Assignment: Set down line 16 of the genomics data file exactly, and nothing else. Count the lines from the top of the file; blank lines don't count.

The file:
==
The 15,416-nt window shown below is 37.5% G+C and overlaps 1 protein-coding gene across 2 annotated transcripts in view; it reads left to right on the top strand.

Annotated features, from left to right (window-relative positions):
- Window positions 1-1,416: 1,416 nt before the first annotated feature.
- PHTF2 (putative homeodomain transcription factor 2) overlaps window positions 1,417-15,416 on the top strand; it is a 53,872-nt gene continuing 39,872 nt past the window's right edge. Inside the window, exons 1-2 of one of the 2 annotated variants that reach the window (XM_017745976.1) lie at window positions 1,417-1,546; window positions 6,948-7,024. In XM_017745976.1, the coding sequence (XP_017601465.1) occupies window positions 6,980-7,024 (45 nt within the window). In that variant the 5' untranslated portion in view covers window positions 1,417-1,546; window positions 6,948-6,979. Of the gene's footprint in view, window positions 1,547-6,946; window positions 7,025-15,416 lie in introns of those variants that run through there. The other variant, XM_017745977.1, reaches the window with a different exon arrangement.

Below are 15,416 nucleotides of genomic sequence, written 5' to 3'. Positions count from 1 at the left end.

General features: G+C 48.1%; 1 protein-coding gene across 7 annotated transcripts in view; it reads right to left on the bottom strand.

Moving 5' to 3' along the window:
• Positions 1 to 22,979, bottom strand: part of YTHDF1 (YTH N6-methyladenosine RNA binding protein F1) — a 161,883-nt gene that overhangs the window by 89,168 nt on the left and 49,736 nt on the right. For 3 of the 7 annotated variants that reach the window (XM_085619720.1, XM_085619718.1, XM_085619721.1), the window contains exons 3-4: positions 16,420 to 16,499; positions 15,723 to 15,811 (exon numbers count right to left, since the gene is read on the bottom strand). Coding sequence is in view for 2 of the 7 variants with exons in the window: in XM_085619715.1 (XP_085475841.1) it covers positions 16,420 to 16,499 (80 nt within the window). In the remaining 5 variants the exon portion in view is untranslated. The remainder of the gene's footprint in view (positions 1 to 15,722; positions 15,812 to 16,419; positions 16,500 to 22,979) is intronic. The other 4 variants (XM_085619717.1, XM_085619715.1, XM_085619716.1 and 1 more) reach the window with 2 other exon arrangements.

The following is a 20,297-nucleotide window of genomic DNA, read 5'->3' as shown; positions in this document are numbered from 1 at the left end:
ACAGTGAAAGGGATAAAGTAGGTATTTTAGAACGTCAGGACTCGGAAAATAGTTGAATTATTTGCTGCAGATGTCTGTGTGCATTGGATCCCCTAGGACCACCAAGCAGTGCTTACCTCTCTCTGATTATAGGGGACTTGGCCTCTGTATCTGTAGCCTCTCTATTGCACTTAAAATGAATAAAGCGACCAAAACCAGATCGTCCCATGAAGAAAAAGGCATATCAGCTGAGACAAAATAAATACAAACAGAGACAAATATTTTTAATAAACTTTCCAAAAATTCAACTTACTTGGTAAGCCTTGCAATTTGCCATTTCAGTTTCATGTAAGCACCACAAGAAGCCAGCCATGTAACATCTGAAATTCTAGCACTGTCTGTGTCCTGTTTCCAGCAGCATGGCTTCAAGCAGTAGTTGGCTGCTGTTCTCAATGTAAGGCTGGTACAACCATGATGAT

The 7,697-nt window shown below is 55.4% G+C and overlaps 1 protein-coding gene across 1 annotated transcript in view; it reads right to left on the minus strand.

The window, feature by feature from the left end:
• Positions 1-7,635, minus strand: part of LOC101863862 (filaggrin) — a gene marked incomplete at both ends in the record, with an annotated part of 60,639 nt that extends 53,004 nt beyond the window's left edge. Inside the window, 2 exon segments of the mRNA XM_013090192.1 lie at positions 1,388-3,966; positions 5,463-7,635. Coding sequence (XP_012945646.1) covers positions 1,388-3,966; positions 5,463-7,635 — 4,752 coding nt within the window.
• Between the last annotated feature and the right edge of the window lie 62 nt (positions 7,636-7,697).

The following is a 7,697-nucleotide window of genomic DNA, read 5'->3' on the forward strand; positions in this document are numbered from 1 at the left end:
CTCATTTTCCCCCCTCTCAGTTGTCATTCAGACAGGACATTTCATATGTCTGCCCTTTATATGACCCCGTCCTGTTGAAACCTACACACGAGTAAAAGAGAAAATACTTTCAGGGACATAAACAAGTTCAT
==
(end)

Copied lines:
CTCATTTTCCCCCCTCTCAGTTGTCATTCAGACAGGACATTTCATATGTCTGCCCTTTATATGACCCCGTCCTGTTGAAACCTACACACGAGTAAAAGAGAAAATACTTTCAGGGACATAAACAAGTTCAT